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Before Banning Sahir Lodhi, Look At Your Own Mehndi!

Catering to our hobby of being offended by the slightest hint of “ghairat” issues, we the Pakistanis have hit a new peak with our latest cause of offense. It is quite an accurate reflection of how people can choose to ignore the age-old saying of “when you point a finger at someone, there are three pointing back at you”.

A private channel recently launched a dance program for kids, with Sahir Lodhi as the host of the show. To my surprise, the program has received severe backlash from the Pakistani ‘ghairat brigade’ who is arguing that this show is portraying children inappropriately and how such acts go against the so-called culture of this country.

Firstly, it is unsettling that the ‘ghairatmand’ Pakistanis fail to acknowledge that they along with their children, had made it a daily activity to watch Indian dance shows, like Boogie Woogie and Nach Baliye, which featured all kinds of “inappropriate” dancing. However, that didn’t stop them from eating popcorn while they rated other kids over their “lachak” (flexibility).

The second and the biggest hypocrisy that is facing the offended Pakistanis in the face is how we hold our own dance shows in the name of mehndis and dholkisWe have no issues when our children and adults are encouraged to dance in front of hundreds of people whose intentions are not transparent.

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The hypocrisy extends to such an extent that children who can dance naturally are often praised by family members for being good dancers and making the family proud by dancing in the center of the stage. The poor souls who cannot dance as well are either moved to a corner or constantly ridiculed over their lack of “thumka” and coordination.  Moreover, the bride and the groom are encouraged to embark on their new journey with their first dance together as a married couple and the parents, uncles, and aunts are all encouraged to dance and are considered worthy of applause if they’re able to impress the crowd at their age.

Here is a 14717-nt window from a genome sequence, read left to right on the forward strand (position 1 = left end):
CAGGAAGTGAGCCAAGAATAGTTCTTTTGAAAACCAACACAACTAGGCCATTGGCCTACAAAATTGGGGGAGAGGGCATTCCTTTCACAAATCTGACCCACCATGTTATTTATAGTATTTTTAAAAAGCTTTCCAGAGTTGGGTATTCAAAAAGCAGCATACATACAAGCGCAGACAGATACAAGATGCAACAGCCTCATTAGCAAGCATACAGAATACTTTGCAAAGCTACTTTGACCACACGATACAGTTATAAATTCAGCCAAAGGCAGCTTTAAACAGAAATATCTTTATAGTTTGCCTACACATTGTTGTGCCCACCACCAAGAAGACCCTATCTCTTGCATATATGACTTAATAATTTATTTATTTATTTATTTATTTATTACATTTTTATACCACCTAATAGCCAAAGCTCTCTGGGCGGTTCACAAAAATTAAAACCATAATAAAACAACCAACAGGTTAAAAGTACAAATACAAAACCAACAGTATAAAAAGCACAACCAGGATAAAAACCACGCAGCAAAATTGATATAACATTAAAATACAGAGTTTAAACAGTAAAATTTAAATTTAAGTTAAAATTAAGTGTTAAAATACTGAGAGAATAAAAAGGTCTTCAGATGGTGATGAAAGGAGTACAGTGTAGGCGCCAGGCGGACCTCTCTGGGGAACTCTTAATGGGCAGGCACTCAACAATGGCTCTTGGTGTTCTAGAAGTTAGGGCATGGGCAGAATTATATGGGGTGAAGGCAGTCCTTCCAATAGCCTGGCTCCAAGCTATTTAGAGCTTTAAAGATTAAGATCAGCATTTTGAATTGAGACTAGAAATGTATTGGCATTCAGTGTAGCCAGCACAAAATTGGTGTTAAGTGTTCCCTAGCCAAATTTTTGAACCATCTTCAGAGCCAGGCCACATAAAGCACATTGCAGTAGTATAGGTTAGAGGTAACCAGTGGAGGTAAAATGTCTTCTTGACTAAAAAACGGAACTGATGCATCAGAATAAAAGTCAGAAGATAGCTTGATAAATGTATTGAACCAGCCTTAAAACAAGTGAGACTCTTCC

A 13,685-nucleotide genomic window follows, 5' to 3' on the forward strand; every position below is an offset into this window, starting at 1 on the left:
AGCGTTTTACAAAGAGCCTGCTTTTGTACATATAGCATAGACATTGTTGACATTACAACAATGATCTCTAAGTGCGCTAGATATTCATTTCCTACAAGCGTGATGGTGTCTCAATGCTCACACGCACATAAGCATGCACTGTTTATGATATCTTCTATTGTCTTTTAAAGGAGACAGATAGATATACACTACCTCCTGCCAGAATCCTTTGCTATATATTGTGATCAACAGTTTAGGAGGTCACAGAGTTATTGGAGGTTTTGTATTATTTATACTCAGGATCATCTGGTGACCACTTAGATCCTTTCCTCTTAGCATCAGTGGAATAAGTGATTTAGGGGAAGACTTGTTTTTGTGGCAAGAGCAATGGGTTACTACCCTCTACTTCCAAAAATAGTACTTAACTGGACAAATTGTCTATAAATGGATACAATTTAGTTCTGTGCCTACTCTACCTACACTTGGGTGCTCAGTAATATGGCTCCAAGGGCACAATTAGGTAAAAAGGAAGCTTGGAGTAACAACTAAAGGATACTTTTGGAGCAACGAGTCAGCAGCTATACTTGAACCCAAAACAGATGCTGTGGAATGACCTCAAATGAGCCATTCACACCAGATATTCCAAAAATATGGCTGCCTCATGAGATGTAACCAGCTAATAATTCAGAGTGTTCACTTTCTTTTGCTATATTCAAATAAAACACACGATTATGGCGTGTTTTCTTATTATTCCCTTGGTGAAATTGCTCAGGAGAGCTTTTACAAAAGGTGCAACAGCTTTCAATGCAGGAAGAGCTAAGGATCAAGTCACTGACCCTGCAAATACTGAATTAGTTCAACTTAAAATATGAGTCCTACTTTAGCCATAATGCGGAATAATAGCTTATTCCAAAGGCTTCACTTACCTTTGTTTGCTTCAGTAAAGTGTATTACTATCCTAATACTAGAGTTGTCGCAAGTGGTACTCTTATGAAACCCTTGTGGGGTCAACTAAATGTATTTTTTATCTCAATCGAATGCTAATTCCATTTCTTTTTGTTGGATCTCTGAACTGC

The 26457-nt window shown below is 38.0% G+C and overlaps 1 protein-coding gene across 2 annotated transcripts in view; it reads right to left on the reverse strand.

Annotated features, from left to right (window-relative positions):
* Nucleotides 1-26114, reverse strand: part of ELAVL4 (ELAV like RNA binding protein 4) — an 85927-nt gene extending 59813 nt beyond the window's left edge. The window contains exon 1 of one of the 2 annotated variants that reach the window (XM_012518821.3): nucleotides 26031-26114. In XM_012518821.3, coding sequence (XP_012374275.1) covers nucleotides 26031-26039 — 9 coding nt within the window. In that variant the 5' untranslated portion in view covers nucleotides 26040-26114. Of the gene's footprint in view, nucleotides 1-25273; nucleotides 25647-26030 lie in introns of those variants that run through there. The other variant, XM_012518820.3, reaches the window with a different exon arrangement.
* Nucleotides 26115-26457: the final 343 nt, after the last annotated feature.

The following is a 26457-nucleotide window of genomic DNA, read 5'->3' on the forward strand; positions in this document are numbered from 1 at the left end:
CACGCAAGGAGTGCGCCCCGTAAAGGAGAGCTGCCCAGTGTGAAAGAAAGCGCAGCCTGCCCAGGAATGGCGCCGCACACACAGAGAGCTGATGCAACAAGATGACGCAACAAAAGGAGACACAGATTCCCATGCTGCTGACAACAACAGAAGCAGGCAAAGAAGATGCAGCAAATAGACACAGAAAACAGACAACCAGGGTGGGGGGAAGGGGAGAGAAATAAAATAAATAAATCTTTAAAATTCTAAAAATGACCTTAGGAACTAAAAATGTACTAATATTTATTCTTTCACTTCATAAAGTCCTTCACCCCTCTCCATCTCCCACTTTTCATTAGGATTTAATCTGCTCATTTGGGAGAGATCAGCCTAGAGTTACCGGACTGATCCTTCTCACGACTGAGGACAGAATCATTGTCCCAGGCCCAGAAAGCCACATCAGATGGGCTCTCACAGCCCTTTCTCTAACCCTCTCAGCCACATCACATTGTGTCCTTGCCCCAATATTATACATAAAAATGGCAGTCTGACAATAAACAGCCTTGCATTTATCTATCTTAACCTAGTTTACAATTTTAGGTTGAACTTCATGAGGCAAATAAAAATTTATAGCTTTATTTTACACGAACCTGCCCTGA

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How can we as a nation demand a dance show ban, that merely displays our love of dancing? Our dislike for the host due to his previous issues with the media does not justify the current backlash against his show. If the show is intolerable, maybe it is time for some self-reflection where we look at our own ‘cultural practices’ before pointing fingers at others.  What children see at home routinely has a greater impact on them and should perhaps be a bigger concern for the parents than a TV show that is only portraying what is otherwise acceptable on many social occasions.

 

This post was contributed by Eman Lakhany

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